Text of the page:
Covid-19, and the climate change and biodiversity emergencies

Robert Watson, Zbigniew W. Kundzewicz, Lidia Borrell-Damián

Research output: Contribution to journalComment/debatepeer-review

4 Citations (Scopus)


This paper addresses the question, can lessons be learnt by studying the responses to COVID-19 and the human-induced climate change and loss of biodiversity emergencies? It is well recognized that to successfully address each of these issues requires sound scientific knowledge based on strong national and international research programs, cooperation between the research community and policy makers, national, regional and global evidence-based policies and coordinated actions, an informed and receptive public, and political will. A key question is how research and innovation can most effectively inform decision-making leading to cost-effective and socially acceptable action on pandemics, climate change and loss of biodiversity.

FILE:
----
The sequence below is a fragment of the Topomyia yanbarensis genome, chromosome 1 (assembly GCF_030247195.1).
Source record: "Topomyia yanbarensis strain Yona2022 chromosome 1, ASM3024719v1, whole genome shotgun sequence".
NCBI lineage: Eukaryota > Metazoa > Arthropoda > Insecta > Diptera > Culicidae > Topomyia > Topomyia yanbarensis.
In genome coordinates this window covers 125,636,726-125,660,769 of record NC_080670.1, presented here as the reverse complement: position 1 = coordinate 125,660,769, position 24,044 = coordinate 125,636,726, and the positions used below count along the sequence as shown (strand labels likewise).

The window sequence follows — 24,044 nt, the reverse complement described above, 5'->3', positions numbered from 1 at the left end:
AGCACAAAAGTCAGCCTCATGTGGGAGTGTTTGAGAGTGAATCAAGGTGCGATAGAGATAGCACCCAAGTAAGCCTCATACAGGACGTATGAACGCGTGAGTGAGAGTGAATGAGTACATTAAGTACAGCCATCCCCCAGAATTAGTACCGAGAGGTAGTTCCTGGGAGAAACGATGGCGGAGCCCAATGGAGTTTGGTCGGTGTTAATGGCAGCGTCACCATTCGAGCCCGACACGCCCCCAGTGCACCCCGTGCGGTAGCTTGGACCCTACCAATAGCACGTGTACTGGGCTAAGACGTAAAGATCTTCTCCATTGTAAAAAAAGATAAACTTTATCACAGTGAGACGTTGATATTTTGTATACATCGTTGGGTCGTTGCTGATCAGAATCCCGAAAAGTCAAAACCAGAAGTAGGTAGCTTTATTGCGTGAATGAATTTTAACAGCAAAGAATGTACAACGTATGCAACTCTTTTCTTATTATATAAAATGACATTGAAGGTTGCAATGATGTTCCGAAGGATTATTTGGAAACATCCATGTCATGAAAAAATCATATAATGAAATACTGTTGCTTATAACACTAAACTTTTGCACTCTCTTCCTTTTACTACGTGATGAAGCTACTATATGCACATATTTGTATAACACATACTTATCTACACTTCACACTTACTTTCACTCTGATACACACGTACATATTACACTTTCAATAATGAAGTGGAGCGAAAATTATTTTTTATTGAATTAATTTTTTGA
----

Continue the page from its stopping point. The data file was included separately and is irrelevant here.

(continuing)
This paper first describes the how the COVID-19 pandemic has been addressed compared to the loss of biodiversity, and climate change, and then considers the use of scientific knowledge for policy-making and communication with the public. The paper then discusses human health and the natural environment as a global responsibility, and concludes on the need for an enhanced virtuous set of interactions between science, economy, politics and people.
Original languageEnglish
Article number157188
JournalScience of the Total Environment
Early online date5 Jul 2022
Publication statusPublished - 20 Oct 2022


  • Biodiversity
  • Climate change
  • SARS-CoV2
  • Science-policy interface

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